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Doctor Who Review: "The Time of the Doctor"

Sheba Wood ’17 / Emertainment Monthly Staff

This year’s Christmas special episode of  Doctor Who, “The Time of The Doctor”, was the final episode for Matt Smith and the premiere of  Peter Capaldi ’s incarnation. This was also the last episode before season eight which is set to begin in August of 2014.

The episode starts out with a monologue about a planet that was surrounded by many of the Doctor’s worst enemies.  The Doctor is trying to decipher why all of these species have responded to this particular planet. He runs around, speaking to a decapitated head of a Cyberman (Aidan Cook), which is being used to translate the message that brought everyone to their current standoff.

Among all of this chaos The Doctor receives a phone call from Clara (Jenna Coleman), his current companion. She requests that since she told her family that she had a boyfriend that she bring to Christmas dinner, and for The Doctor to pretend to be that guy. After some confusion and The Doctor almost getting killed by the Cyberman, he agrees to attend. There is some jest involving The Doctor being naked, at which most fangirls probably screamed a little, and then Clara comes into the TARDIS for the sake of properly cooking her dinner. The Doctor takes her back to where he was working on solving the enigma of the planet surrounded by creatures of the universe, where he and the entire fanbase get a completely unexpected shock.

Matt Smith in Doctor Who: The Time Of The Doctor. Photo Courtesy of BBC.
Matt Smith in Doctor Who “The Time Of The Doctor”. Photo Courtesy of BBC.

For the sake of wanting any and all fans to experience this episode, most of the detail of the episode will not be revealed, but there is a mixture of memories and new experiences from across the entire series including some references to the previous adventures of former reincarnations of The Doctor including the phrase “Silence will fall.”

After the success of the “The Day of The Doctor,” the special episode that celebrated the fiftieth anniversary of the popular Sci-Fi show back in November, which precluded the Christmas episode along with a farewell episode to Matt Smith, the show’s audience was in fear of either a subpar performance and mediocre writing in comparison to the previous episode. Also, fans were scared that since the 50th episode was filled with happiness, this episode would only be the most depressing thing to ever happen on Christmas day.

All of these fears were confirmed. Many fans from the era of the writing of Russell T. Davies, the former head writer of the show, have been frustrated with the way that Steven Moffat engineers episodes. Though plot twists are appreciated perhaps once per episode, a multitude of them can be at worst, annoying. Davies used to have plot arcs that stretched across an entire season, and they were subtle. Moffat, instead, tends to make them prominent, drills them into the heads of the audience, and doesn’t bring it up until seasons later (if ever). On top of that, Clara has never seemed to have any character development despite her being around for a few specials and all of season seven.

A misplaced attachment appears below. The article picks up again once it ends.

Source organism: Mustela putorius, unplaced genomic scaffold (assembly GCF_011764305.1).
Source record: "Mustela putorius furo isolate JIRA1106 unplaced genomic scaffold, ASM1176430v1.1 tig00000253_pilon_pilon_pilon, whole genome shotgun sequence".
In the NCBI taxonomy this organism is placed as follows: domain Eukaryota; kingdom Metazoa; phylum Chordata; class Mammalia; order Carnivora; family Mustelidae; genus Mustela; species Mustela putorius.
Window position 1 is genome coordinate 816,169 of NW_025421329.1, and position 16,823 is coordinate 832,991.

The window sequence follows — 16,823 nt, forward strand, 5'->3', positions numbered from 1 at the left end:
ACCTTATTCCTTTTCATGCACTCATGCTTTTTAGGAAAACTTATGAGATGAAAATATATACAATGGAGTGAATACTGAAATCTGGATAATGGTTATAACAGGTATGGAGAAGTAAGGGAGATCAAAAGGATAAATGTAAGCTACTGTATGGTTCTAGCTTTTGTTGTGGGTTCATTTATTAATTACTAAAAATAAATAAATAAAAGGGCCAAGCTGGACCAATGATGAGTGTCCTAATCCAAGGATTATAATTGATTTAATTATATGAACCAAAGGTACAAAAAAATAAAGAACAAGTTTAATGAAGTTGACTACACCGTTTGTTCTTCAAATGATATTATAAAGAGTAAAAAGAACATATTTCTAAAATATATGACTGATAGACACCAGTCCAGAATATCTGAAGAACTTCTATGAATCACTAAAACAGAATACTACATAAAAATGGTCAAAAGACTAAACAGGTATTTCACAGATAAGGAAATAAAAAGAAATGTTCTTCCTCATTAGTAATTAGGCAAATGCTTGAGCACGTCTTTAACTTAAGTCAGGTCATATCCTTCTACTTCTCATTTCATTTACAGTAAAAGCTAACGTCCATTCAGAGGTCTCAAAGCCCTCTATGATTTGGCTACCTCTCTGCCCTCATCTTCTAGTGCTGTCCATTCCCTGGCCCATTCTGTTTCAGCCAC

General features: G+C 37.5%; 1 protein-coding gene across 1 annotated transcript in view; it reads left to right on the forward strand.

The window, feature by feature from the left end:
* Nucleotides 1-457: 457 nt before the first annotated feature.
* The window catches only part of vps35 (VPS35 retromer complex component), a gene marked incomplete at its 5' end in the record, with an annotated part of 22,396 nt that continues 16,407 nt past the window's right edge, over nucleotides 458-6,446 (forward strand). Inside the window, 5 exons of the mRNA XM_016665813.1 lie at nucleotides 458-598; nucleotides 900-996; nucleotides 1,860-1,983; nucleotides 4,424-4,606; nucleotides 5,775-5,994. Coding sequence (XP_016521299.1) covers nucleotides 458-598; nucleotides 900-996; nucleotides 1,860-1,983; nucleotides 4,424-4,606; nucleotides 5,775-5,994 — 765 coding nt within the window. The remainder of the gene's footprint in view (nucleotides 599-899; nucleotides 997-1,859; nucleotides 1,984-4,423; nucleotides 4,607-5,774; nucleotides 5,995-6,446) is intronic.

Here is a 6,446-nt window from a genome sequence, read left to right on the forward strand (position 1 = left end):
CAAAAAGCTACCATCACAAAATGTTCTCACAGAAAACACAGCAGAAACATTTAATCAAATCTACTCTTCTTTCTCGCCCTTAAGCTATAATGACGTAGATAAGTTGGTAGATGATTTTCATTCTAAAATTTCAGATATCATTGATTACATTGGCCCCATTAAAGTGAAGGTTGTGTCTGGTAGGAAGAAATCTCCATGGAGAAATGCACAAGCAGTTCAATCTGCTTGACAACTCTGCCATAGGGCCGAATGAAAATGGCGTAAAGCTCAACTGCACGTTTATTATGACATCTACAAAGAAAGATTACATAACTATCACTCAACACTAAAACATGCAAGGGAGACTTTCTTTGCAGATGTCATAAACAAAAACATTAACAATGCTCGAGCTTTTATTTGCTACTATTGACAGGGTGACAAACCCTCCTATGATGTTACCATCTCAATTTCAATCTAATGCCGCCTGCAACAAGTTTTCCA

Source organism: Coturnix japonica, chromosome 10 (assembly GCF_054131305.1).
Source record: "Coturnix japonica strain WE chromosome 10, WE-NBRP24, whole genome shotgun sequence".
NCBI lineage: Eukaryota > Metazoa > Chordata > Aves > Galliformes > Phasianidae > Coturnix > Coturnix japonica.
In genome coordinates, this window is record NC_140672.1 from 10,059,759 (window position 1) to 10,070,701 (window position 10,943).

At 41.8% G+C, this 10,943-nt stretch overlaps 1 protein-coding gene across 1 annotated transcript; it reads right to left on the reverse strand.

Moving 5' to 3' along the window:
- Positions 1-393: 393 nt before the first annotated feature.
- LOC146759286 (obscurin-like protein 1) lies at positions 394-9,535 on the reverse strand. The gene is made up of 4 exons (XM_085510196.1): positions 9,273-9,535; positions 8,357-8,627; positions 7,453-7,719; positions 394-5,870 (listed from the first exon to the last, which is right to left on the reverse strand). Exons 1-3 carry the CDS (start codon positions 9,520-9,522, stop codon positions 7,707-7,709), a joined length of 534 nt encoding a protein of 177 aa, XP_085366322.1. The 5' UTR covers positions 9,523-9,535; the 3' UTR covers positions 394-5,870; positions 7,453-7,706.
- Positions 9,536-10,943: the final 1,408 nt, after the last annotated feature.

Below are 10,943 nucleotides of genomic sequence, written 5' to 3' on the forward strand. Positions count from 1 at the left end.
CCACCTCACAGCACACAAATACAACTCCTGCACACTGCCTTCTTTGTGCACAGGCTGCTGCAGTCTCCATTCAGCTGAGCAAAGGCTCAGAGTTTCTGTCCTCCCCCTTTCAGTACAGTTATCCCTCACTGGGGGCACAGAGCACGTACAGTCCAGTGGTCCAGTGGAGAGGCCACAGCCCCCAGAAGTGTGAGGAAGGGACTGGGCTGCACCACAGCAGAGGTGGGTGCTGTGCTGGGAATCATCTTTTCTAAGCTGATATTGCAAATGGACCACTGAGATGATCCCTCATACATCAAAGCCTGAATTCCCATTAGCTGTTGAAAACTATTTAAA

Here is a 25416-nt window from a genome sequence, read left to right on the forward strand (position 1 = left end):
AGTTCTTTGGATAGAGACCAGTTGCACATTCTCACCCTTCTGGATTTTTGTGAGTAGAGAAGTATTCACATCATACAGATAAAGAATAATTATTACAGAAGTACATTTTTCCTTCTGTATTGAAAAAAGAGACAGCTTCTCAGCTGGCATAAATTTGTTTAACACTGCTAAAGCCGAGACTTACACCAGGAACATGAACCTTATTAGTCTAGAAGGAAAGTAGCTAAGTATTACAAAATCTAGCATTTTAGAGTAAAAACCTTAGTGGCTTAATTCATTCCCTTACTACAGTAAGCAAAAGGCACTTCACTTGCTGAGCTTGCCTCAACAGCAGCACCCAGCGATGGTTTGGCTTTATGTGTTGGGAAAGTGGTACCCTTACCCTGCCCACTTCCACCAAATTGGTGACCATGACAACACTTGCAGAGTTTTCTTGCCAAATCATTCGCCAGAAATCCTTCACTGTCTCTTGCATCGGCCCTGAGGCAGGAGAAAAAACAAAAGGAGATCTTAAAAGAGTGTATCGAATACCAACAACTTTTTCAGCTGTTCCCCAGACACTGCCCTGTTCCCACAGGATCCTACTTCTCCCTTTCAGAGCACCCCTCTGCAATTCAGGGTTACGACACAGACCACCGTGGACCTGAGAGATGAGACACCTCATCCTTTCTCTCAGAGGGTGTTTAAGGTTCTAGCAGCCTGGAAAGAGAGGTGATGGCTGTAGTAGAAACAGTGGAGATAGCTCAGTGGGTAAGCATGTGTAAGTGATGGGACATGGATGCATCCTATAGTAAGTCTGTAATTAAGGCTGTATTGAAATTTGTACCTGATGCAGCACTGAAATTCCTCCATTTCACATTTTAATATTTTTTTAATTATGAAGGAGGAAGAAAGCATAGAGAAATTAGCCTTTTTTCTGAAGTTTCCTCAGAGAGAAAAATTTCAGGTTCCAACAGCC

Matt Smith and Jenna Coleman in Doctor Who "The Time Of The Doctor." Photo Courtesy of BBC.
Matt Smith and Jenna Coleman in Doctor Who “The Time Of The Doctor.” Photo Courtesy of BBC.

However, because of the knowledge that this is Matt Smith’s last episode, the fans were slightly more open to his never ending antics. Everything from hearing the words Gallifrey, Trenzalore, Weeping Angels, Silence, Daleks, to watching the Doctor age over hundreds of years, all while knowing that his end is coming was enough to leave audiences in a state of emotional imbalance. The Doctor has an end of life crisis while Clara tries to convince him to save his own life, but he remains resilient in his mission to save the town called Christmas.

By his regeneration, despite the problems that fans have had with Moffat, even people who thought that they didn’t love Matt because of their loyalty to previous Doctors (Mostly David Tennant, the Tenth Doctor), everyone felt some level of sadness and loss that comes with regeneration. Another disappointment was the way that Moffat wrote the final regeneration and Capaldi’s first moments and the end of the episode. The entire new experience evoked a solid David Tennant “What?” from most fans because of how rushed it was. Now, fans have nothing to do but look to the future that has Peter Capaldi written all over the TARDIS.

Despite that this episode had numerous flaws, whovians learned and were reminded of some simple things about life and Doctor Who:

  1. The Doctor lies

  2. Everything has an end

  3. Regeneration is an event of mixed emotions

  4. Human beings are always changing, but as long as they remember who they once were, they’ll be okay

  5. No matter how an episode turns out, Doctor Who is a Christmas tradition

Episode Rating: 7/10

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